From the guitar perspective, perhaps the clearest influence on Nix is Jimmy Raney. Nix appears to confirm this, saying descriptively: "I just like the way he plays, his sound. His playing [has] sort of a whistle quality—just like it's a whistle, and it's Texas... [it's], if you like, lyric poetry." A recording of Raney playing "Autumn In New York" may show the link:



His Music

Not too long before leaving Coleman, Nix formed his own trio. "It was '84 or '85, somewhere there in the middle '80s. (Bassist) William Parker was with me for a while."

The first album by the Bern Nix Trio was Alarms And Excursions (New World Records, 1993). The record is a nine-track album, mainly of Nix compositions, but also with his distinctive take on a standard, "Just Friends."

He says, "All this stuff is stuff I keep in notebooks, [things I] accumulate. You know how you write something and you keep it on pieces of paper—and you try and shape it. So this is all the stuff I've been writing over the years."

The album was recorded with Fred Hopkins on bass and Newman Baker on drums. The album contains neat, intense and at times almost cinematic compositions. Hopkins is superb. The first track is a signature turn of Nix's, "Z Jam Blues." Nix says, "It's a play on words, on Duke Ellington's 'C Jam Blues.'" Even the music at the close of the main theme is perhaps a musical play on "C Jam Blues."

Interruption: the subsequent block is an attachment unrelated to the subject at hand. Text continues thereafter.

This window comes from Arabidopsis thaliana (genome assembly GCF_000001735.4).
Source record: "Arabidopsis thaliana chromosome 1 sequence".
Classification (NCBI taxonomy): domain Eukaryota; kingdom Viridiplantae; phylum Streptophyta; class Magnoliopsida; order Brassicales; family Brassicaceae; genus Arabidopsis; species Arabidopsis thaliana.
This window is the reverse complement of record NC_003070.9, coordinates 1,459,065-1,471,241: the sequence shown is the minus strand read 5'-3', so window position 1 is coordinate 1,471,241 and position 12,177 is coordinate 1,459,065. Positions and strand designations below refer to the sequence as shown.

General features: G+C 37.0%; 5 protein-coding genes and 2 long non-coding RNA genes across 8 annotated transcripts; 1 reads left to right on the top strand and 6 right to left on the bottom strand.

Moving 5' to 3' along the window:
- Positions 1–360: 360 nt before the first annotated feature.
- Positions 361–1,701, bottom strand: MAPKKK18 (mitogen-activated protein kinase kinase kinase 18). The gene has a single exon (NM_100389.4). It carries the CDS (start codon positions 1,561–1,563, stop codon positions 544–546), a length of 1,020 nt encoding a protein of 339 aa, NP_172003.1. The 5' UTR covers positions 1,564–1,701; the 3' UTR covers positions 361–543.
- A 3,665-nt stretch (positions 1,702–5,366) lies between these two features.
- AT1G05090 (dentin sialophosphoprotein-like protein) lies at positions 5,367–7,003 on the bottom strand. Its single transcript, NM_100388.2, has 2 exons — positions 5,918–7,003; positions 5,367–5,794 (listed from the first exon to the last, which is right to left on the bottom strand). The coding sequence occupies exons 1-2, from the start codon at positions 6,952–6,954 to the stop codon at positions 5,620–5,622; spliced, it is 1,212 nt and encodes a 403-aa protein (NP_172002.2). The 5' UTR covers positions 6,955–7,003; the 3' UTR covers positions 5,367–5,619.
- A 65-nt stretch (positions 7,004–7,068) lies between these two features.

The track sees, at one point, Nix playing 3/4 over a 12/8 time signature background. Nix elaborates again on his treatment of time: "Any time changes are not consistently worked out. I don't think in terms of bar lines. It's more like an organic rhythm," he adds, alluding to the "biorhythm"' description of Robert Parker. "Time is elastic," he says. Nix also stresses the word "organic" in his discussion.

Growing up, Nix was also a fan of blues guitarist Freddie King, famous for his records on the Federal label, with songs like "Hideaway," from Let's Hide Away and Dance Away with Freddy King (Federal, 1961). Nix's track, "Driving Sideways Backwards," is a re-drawing of King's tune "Driving Sideways." He says the track was an experiment in melody and rhythm, the two main areas for exploration in harmolodics. The music sounds as though we are watching a vehicle skidding off to the side of a road, and maybe backwards a little, too. Another interesting track on the album is "Desert Storm," where the music gives you the feel of diving forward into a conflict.